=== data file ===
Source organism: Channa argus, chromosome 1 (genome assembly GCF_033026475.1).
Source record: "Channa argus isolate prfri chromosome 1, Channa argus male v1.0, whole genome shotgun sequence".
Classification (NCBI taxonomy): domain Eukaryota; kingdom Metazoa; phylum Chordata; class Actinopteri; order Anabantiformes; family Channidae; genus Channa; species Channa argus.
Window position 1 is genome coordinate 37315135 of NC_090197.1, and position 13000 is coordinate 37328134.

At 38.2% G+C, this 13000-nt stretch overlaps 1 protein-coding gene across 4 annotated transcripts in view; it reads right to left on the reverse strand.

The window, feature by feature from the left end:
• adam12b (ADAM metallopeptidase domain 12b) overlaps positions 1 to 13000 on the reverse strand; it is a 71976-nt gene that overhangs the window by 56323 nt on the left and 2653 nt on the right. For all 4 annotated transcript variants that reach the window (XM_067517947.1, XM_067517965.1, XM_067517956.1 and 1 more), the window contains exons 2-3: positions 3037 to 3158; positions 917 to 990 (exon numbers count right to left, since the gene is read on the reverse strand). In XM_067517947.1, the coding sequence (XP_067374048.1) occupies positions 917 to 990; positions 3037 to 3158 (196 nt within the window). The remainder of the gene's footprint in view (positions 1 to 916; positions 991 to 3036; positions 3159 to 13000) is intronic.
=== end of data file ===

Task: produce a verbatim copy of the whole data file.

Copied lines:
Source organism: Channa argus, chromosome 1 (genome assembly GCF_033026475.1).
Source record: "Channa argus isolate prfri chromosome 1, Channa argus male v1.0, whole genome shotgun sequence".
Classification (NCBI taxonomy): domain Eukaryota; kingdom Metazoa; phylum Chordata; class Actinopteri; order Anabantiformes; family Channidae; genus Channa; species Channa argus.
Window position 1 is genome coordinate 37315135 of NC_090197.1, and position 13000 is coordinate 37328134.

At 38.2% G+C, this 13000-nt stretch overlaps 1 protein-coding gene across 4 annotated transcripts in view; it reads right to left on the reverse strand.

The window, feature by feature from the left end:
• adam12b (ADAM metallopeptidase domain 12b) overlaps positions 1 to 13000 on the reverse strand; it is a 71976-nt gene that overhangs the window by 56323 nt on the left and 2653 nt on the right. For all 4 annotated transcript variants that reach the window (XM_067517947.1, XM_067517965.1, XM_067517956.1 and 1 more), the window contains exons 2-3: positions 3037 to 3158; positions 917 to 990 (exon numbers count right to left, since the gene is read on the reverse strand). In XM_067517947.1, the coding sequence (XP_067374048.1) occupies positions 917 to 990; positions 3037 to 3158 (196 nt within the window). The remainder of the gene's footprint in view (positions 1 to 916; positions 991 to 3036; positions 3159 to 13000) is intronic.